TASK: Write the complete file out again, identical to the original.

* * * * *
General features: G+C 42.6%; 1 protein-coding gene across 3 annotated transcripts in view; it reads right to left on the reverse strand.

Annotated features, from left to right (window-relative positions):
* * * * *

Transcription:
General features: G+C 42.6%; 1 protein-coding gene across 3 annotated transcripts in view; it reads right to left on the reverse strand.

Annotated features, from left to right (window-relative positions):